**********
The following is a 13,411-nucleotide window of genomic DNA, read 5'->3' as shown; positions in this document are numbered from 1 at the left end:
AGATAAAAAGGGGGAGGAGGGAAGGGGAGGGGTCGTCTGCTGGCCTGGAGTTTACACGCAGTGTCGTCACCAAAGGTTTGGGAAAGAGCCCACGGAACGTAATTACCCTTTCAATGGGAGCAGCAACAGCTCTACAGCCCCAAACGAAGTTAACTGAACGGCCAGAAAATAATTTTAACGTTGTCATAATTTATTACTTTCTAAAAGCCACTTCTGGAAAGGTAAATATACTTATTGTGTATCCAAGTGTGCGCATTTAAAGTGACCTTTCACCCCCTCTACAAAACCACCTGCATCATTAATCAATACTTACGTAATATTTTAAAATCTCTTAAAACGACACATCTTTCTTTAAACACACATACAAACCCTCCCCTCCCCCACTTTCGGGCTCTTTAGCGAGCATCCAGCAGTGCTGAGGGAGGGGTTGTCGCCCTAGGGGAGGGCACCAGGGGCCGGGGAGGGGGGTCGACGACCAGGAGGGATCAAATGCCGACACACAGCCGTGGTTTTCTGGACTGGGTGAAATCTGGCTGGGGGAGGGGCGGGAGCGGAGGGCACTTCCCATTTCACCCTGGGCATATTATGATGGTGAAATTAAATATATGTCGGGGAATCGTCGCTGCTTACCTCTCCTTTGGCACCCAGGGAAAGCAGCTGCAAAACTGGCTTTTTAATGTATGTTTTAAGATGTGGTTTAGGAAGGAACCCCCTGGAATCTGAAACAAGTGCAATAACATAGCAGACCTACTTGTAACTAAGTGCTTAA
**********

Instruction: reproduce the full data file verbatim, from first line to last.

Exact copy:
The following is a 13,411-nucleotide window of genomic DNA, read 5'->3' as shown; positions in this document are numbered from 1 at the left end:
AGATAAAAAGGGGGAGGAGGGAAGGGGAGGGGTCGTCTGCTGGCCTGGAGTTTACACGCAGTGTCGTCACCAAAGGTTTGGGAAAGAGCCCACGGAACGTAATTACCCTTTCAATGGGAGCAGCAACAGCTCTACAGCCCCAAACGAAGTTAACTGAACGGCCAGAAAATAATTTTAACGTTGTCATAATTTATTACTTTCTAAAAGCCACTTCTGGAAAGGTAAATATACTTATTGTGTATCCAAGTGTGCGCATTTAAAGTGACCTTTCACCCCCTCTACAAAACCACCTGCATCATTAATCAATACTTACGTAATATTTTAAAATCTCTTAAAACGACACATCTTTCTTTAAACACACATACAAACCCTCCCCTCCCCCACTTTCGGGCTCTTTAGCGAGCATCCAGCAGTGCTGAGGGAGGGGTTGTCGCCCTAGGGGAGGGCACCAGGGGCCGGGGAGGGGGGTCGACGACCAGGAGGGATCAAATGCCGACACACAGCCGTGGTTTTCTGGACTGGGTGAAATCTGGCTGGGGGAGGGGCGGGAGCGGAGGGCACTTCCCATTTCACCCTGGGCATATTATGATGGTGAAATTAAATATATGTCGGGGAATCGTCGCTGCTTACCTCTCCTTTGGCACCCAGGGAAAGCAGCTGCAAAACTGGCTTTTTAATGTATGTTTTAAGATGTGGTTTAGGAAGGAACCCCCTGGAATCTGAAACAAGTGCAATAACATAGCAGACCTACTTGTAACTAAGTGCTTAA